Converting Basements into Living Space
Turn your basement into a room that looks and feels nothing like one.
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In days gone by, a suspended ceiling, a bit of paneling on the walls, and a portable television on a TV stand could turn a basement into a "finished" recreation room. When it comes to creating a modern lower level worth using regularly, however, most homeowners demand a higher-quality product.
Ray Pavlovich, a builder and president of Daylight Basement Co. in Suwanee, Georgia, specializes in finishing walk-out lower levels. He offers these suggestions for homeowners who want to turn an under-used basement into prime living space:
Ceiling: Don't install a suspended ceiling -- ever. "They're out," Pavlovich says. "I very rarely see them used anymore, for the primary reason that they make a basement look even more like a basement." Consider tray ceilings as an alternative. Although they're more expensive, they're high-quality and better-looking.
Stairwell: Open your stairwell, and install a banister. Basements typically feature enclosed stairwells, so one way to make your basement atypical is to alter that primary feature. One of Pavlovich's customers chose to extend an upstairs banister into the basement, which he says brings your upstairs downstairs, further disguising a basement's roots.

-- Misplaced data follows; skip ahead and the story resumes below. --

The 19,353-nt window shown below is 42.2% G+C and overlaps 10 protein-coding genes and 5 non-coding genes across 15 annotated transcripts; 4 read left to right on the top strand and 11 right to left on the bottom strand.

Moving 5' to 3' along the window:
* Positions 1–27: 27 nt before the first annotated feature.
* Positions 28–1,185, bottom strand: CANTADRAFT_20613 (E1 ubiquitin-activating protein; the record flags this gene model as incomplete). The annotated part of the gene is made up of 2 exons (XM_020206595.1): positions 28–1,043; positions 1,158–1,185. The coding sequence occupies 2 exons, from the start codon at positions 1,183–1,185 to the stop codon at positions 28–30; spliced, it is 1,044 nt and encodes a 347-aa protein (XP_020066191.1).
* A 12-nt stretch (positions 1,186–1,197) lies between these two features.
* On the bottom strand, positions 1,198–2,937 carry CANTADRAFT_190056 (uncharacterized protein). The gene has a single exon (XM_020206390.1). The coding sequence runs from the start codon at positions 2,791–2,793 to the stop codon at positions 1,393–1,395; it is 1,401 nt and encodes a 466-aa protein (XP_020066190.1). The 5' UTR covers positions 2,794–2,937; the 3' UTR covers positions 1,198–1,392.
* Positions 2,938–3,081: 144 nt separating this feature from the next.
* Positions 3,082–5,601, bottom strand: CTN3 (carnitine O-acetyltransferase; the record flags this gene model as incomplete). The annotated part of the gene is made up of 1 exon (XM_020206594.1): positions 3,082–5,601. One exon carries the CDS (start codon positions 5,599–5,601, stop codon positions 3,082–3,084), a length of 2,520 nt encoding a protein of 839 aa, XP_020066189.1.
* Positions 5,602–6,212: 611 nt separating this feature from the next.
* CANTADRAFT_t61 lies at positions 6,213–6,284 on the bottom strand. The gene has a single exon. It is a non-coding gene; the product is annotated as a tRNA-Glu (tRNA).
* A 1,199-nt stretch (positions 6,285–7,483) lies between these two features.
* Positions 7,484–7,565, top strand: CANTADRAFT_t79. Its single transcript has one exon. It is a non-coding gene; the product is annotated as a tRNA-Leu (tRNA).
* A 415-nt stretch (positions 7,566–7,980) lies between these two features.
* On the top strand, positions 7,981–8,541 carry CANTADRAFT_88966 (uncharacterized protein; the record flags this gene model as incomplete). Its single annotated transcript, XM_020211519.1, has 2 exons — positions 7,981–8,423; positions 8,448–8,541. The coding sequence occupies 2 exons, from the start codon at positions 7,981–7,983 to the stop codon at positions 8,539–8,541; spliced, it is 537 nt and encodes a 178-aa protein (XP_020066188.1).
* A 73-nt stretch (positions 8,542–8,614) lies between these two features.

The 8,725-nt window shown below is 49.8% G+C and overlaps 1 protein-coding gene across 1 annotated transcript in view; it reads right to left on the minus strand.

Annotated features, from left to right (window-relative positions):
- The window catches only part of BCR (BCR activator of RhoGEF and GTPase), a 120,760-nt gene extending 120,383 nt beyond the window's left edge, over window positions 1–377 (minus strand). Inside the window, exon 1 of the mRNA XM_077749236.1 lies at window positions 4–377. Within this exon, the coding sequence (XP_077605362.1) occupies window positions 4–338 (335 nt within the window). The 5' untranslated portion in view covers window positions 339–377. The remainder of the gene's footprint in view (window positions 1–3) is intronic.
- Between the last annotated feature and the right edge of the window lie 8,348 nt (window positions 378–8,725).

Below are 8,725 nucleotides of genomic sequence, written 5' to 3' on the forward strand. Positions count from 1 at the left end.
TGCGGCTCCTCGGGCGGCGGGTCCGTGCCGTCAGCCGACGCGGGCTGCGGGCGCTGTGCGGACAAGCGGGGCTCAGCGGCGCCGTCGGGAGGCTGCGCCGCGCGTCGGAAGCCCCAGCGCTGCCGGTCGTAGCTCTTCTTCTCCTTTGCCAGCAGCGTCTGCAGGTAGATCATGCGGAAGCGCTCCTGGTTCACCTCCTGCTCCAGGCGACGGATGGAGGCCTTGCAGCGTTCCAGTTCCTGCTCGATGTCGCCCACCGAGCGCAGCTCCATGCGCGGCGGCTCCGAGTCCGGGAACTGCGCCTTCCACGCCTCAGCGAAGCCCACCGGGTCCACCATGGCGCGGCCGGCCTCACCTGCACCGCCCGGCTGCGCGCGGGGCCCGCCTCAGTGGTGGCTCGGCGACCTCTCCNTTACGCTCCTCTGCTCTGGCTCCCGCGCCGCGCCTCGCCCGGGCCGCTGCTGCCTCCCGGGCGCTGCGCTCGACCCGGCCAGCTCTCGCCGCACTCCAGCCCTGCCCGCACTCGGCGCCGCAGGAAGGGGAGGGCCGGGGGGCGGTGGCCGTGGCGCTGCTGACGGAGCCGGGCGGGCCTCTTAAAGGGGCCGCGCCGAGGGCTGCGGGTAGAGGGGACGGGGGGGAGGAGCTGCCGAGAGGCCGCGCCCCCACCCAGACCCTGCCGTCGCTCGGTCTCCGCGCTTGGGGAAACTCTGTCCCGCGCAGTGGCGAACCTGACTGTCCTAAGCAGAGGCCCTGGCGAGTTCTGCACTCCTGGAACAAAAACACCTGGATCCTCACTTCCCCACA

Doorways: Widen doorways as much as possible, and employ arches and columns to dress them up. "The trick with this is that people don't expect that much attention to detail in a basement," Pavlovich notes. He suggests French doors for offices or for any other room requiring complete privacy. For partial separation, a door with decorative glass brings elegance to the room.
Windows: It's hard to have too many exterior windows. "If you have an opportunity to use a window, take it," Pavlovich stresses. "Make them as large as you can to let in as much light as possible."
Walls: Paneling may be simple, but the refined look of drywall makes it the material of choice for finished spaces. Paneling looks dated and doesn't last long, so it's cheaper in the long run to spend more up front on long-lasting drywall.
Paint: Light-color paint on the walls can make a big difference in the room's ambience. "You usually need the light colors to match your upstairs," Pavlovich says. "And it's better yet to go a couple of shades lighter because it opens and brightens what's naturally a darker area."
Furnishings: Choose furniture that looks as if it belongs upstairs. Mom's old couch is fine if your basement is unfinished, but if you're turning it into a gathering area, you'll want comfortable, pleasant-looking accessories.